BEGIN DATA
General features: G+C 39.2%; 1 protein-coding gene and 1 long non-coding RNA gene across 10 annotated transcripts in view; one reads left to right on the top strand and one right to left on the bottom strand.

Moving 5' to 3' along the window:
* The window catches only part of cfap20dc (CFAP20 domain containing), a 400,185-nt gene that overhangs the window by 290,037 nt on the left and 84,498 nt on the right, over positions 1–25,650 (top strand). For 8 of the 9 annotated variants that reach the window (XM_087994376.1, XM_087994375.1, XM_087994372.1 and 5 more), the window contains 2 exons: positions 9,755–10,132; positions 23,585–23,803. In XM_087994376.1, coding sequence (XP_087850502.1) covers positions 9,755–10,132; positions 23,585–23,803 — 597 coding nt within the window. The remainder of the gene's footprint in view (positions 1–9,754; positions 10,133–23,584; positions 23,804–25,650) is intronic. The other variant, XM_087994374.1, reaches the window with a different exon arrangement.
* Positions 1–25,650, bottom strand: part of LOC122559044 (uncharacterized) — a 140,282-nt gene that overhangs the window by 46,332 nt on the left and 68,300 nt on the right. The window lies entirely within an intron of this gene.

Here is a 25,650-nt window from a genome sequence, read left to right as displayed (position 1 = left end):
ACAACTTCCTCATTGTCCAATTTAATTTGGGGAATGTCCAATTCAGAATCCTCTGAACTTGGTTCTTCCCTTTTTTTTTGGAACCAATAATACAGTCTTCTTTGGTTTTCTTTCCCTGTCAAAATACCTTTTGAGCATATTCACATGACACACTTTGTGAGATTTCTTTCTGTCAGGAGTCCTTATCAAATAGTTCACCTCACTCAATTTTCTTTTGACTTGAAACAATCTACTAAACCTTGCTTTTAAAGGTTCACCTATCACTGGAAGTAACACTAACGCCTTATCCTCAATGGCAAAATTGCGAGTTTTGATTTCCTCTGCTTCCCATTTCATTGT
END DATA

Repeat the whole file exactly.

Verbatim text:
General features: G+C 39.2%; 1 protein-coding gene and 1 long non-coding RNA gene across 10 annotated transcripts in view; one reads left to right on the top strand and one right to left on the bottom strand.

Moving 5' to 3' along the window:
* The window catches only part of cfap20dc (CFAP20 domain containing), a 400,185-nt gene that overhangs the window by 290,037 nt on the left and 84,498 nt on the right, over positions 1–25,650 (top strand). For 8 of the 9 annotated variants that reach the window (XM_087994376.1, XM_087994375.1, XM_087994372.1 and 5 more), the window contains 2 exons: positions 9,755–10,132; positions 23,585–23,803. In XM_087994376.1, coding sequence (XP_087850502.1) covers positions 9,755–10,132; positions 23,585–23,803 — 597 coding nt within the window. The remainder of the gene's footprint in view (positions 1–9,754; positions 10,133–23,584; positions 23,804–25,650) is intronic. The other variant, XM_087994374.1, reaches the window with a different exon arrangement.
* Positions 1–25,650, bottom strand: part of LOC122559044 (uncharacterized) — a 140,282-nt gene that overhangs the window by 46,332 nt on the left and 68,300 nt on the right. The window lies entirely within an intron of this gene.

Here is a 25,650-nt window from a genome sequence, read left to right as displayed (position 1 = left end):
ACAACTTCCTCATTGTCCAATTTAATTTGGGGAATGTCCAATTCAGAATCCTCTGAACTTGGTTCTTCCCTTTTTTTTTGGAACCAATAATACAGTCTTCTTTGGTTTTCTTTCCCTGTCAAAATACCTTTTGAGCATATTCACATGACACACTTTGTGAGATTTCTTTCTGTCAGGAGTCCTTATCAAATAGTTCACCTCACTCAATTTTCTTTTGACTTGAAACAATCTACTAAACCTTGCTTTTAAAGGTTCACCTATCACTGGAAGTAACACTAACGCCTTATCCTCAATGGCAAAATTGCGAGTTTTGATTTCCTCTGCTTCCCATTTCATTGT